In every community, a few children will require indicated services, necessary for children whose dysfunction is pronounced. These should be implementations of manualized interventions that have been subjected to rigorous research to demonstrate their effectiveness. Rigorous standards for evidence-based interventions with children assert that evidence-based interventions have been subjected to at least two well-designed group studies or a series of well conducted single-subject studies (Chambless and Hollon, 1998). Participants in the studies should have been randomly assigned to different intervention groups and comparisons should be made between groups of participants provided with no intervention, competing interventions, and with the intervention of interest. Finally, results should demonstrate that improvements are due to the intervention, represent an improvement over no intervention at all, and are at least as strong as those produced by competing interventions. Compendiums describing evidence-based interventions for children can be found in Christophersen and Mortweet (2001) and Kazdin and Weisz (2003).
Adelman and Taylor (2006) argue that infrastructure and planning should be a foundation of the intervention continuum. Before population-based interventions can be implemented, giving children and adolescents access to mental health services in proportion to their mental health needs, important systemic changes need to occur. Their volume provides a comprehensive description of the theory, research, and implementation underlying infrastructures for mental health services.
Evaluation Of Population-Based Services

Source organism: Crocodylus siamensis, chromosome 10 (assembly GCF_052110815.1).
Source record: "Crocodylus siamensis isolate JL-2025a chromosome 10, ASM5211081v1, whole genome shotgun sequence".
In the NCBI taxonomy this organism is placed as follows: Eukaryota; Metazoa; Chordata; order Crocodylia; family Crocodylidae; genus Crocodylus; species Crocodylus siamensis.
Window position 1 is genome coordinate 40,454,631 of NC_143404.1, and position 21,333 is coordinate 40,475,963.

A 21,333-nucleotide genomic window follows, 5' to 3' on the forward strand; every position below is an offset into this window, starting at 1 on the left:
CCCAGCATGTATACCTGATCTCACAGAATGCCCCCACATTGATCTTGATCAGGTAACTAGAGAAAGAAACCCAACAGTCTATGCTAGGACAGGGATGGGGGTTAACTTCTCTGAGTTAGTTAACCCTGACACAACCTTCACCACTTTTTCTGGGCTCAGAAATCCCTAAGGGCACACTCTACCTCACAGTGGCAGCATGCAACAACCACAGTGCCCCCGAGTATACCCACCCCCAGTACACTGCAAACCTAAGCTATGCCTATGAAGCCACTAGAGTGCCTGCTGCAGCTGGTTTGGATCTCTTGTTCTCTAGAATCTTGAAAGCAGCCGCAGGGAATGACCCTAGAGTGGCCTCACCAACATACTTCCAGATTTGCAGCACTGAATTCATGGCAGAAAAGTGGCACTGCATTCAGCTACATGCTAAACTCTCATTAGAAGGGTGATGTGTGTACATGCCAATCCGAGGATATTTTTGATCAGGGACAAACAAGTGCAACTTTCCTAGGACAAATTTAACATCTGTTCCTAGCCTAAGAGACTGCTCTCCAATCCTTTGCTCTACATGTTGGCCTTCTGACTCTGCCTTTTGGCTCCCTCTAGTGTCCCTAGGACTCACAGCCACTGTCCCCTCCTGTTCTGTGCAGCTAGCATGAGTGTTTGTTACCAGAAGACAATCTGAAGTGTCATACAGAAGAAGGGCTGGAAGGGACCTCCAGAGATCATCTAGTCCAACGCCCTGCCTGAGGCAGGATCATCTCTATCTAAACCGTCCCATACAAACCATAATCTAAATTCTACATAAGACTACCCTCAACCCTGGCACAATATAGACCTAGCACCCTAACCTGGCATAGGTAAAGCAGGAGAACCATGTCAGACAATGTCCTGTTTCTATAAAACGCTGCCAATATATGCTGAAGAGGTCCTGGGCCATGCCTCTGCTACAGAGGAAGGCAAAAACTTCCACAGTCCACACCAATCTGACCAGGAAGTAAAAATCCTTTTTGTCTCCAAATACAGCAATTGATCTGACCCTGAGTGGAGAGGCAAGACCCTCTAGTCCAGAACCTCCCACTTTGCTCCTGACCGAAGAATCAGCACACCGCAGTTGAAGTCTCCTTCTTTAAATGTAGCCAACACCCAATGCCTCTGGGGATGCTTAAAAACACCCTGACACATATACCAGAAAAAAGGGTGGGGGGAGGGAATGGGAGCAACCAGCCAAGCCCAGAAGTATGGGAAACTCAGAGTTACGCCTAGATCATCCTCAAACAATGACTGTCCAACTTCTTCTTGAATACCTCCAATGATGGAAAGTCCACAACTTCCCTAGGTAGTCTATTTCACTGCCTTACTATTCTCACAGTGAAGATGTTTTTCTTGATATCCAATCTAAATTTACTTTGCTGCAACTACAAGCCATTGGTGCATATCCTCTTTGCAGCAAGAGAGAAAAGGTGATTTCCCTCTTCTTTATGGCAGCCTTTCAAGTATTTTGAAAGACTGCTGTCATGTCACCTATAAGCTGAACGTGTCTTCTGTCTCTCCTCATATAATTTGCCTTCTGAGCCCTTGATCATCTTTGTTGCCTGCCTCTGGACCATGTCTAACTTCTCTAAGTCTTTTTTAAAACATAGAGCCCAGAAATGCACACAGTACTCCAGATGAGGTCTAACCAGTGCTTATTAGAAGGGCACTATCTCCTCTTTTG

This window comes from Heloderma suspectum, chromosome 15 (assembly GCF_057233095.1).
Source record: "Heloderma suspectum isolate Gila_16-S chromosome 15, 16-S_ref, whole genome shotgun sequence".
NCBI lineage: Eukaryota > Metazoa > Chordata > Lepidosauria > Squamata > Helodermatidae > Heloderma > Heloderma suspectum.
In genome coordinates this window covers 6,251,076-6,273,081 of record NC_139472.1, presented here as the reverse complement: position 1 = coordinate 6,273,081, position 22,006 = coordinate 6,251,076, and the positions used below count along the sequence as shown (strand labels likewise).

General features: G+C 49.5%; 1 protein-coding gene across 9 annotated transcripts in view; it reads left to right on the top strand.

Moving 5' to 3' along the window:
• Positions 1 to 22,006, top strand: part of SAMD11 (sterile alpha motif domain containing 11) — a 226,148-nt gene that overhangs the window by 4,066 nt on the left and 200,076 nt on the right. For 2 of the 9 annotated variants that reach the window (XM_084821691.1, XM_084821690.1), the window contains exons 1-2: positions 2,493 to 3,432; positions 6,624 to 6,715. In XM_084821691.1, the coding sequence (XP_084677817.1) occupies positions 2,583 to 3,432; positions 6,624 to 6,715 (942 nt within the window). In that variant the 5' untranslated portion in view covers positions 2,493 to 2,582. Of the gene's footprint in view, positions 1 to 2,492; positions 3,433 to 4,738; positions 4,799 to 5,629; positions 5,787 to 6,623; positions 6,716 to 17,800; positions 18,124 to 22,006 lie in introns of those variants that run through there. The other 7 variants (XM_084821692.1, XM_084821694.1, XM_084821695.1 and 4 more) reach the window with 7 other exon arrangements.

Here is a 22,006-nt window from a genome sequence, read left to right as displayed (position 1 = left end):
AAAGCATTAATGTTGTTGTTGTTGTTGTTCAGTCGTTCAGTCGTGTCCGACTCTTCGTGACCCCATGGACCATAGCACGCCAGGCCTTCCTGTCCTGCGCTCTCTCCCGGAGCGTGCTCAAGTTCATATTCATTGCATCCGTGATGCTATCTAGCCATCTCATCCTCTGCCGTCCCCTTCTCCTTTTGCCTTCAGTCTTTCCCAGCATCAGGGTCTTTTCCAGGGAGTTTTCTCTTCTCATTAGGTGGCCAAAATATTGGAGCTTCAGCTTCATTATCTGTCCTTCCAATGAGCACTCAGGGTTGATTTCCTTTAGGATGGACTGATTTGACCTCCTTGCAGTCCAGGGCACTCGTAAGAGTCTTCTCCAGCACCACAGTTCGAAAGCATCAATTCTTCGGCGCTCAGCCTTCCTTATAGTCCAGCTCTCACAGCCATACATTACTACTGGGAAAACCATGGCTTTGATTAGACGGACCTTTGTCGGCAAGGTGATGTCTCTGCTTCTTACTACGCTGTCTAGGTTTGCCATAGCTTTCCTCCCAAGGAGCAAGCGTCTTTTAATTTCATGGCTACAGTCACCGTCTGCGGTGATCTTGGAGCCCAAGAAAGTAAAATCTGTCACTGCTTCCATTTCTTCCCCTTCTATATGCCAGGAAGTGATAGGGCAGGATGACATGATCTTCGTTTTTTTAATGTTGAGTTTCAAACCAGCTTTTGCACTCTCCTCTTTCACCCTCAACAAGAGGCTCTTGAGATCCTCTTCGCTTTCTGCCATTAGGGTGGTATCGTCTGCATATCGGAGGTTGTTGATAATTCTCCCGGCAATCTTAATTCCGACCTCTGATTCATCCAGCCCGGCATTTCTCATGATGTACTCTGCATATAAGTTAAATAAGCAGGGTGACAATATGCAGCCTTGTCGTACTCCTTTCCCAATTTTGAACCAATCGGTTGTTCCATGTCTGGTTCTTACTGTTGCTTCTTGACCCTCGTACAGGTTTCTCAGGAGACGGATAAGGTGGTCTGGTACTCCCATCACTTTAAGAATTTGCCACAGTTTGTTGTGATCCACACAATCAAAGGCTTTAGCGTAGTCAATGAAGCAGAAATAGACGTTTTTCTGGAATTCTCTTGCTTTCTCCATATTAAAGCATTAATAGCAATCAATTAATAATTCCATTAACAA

Evaluation serves two important purposes within population-based service models: (1) To continually update information about the mental health status of children in the community, so that the program of services remains responsive to the needs of children; and (2) to monitor the impact of the population-based services on children’s mental health. Ideally, mental health service providers hope that the program will strengthen psychological wellness and diminish psychopathology among children in the community. Answering these questions is quite challenging. First, although it is possible to aggregate individual evaluation information across multiple children, time and cost constraints make it impossible to conduct comprehensive individual evaluations of all children participating in mental health services. Consequently, service providers must identify and target key indicators of children’s wellness from the beginning, weaving evaluation into the implementation of the program of services. Second, community level effects may be confounded with important psychosocial events that occur during the period of an evaluation. For example, the loss of a major employer in a small rural community can unexpectedly double or triple the parental unemployment rate, and the resulting family stress could be reflected in higher rates of childhood disturbance. Consequently, the evaluation plan must include qualitative records of important community events that serve as the context for services. Third, trends in children’s psychological wellness or psychopathology are likely to stretch across several years, well beyond the timeframe of a typical project year. Consequently, planning for and decisions about population-based mental health services must proactively monitor community indicators of mental health and psychological wellness across projects.